Barclays Bank Chair Marcus Agius has resigned amid revelations related to an interest-rate rigging scandal. Banks function as a law unto themselves. The scandal is international in scope., a photo by Pan-African News Wire File Photos on Flickr.
Barclays' ex-boss faces parliamentary grilling
Published July 04, 2012
LONDON – The former chief executive of Barclays will face a grilling later Wednesday when he is quizzed by an influential group of British lawmakers over the bank's manipulation of interbank lending rates.
Bob Diamond, who resigned on Tuesday, is set to be asked about a conversation he had in 2008 with Paul Tucker, the deputy governor of the Bank of England, about Barclays reporting higher borrowing costs than other banks. Barclays followed up the resignation with the release of a memo in which Diamond says Tucker told him that "it did not always need to be the case that we appeared as high as we have recently."
Barclays says a subordinate mistakenly thought the central bank had ordered Barclays to report lower rates.
Diamond, Barclays' chairman Marcus Agius and Chief Operating Officer Jerry del Missier have all resigned this week over the scandal.
Pressure had been building on the bank since last week when U.S. and British regulators imposed fines totaling $453 million against Barclays for false reporting of its borrowing costs between 2005 and 2009.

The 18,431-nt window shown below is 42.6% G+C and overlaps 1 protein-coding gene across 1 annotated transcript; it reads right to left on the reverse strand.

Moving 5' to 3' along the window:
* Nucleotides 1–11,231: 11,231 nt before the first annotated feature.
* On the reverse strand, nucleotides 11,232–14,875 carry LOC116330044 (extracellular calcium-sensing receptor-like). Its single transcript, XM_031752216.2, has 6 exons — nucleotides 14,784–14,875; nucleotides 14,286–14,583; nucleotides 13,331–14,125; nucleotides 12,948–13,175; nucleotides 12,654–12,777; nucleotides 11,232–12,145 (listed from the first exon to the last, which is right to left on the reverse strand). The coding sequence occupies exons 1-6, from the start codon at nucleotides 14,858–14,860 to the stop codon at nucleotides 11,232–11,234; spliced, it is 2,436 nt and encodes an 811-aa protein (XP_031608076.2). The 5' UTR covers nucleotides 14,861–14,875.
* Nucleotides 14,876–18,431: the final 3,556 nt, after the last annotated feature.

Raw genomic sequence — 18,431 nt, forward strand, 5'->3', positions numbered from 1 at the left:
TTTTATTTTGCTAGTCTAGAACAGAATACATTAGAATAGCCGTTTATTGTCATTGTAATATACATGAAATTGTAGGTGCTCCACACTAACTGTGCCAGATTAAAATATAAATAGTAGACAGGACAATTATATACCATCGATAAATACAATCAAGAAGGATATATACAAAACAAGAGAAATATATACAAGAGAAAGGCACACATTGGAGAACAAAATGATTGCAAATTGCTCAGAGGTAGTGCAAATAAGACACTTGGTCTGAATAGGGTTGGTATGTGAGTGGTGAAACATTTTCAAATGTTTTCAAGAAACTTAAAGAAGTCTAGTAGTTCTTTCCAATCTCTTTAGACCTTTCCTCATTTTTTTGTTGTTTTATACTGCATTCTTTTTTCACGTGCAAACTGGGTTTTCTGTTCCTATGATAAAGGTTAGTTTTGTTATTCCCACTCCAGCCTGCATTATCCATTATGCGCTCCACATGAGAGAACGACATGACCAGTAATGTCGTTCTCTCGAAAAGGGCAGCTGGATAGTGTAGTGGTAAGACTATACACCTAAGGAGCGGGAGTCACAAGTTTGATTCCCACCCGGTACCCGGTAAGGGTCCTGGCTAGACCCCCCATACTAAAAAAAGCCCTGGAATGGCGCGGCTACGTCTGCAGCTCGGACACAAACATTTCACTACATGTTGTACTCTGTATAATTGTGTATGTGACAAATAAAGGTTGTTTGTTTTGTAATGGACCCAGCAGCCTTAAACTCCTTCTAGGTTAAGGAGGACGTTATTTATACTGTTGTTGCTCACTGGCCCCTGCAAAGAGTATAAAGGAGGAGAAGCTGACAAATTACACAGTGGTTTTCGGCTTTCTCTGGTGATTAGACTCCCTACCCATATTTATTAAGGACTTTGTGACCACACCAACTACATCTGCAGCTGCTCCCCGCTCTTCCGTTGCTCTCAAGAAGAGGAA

Those reports, along with those of other banks, feed into calculation of the London interbank offered rate, or LIBOR, a key market index.
Barclays has said it suspected that other British banks were reporting lower than accurate borrowing rates at the height of the credit crisis. Lower rates would tend to indicate that lenders had confidence in those banks. Barclays has said its higher reports generated rumors that it was in trouble.
The release of Diamond's memo has also piled the pressure on the Bank of England as it raises questions about whether the central bank was aware of reports that banks were giving false readings of borrowing costs and, if so, why it apparently did nothing about it.
The Bank of England has declined to comment on a BBC report that the governor, Mervyn King, joined with Adair Turner, chief executive of the Financial Services Authority, in advising Barclays that Diamond had to go.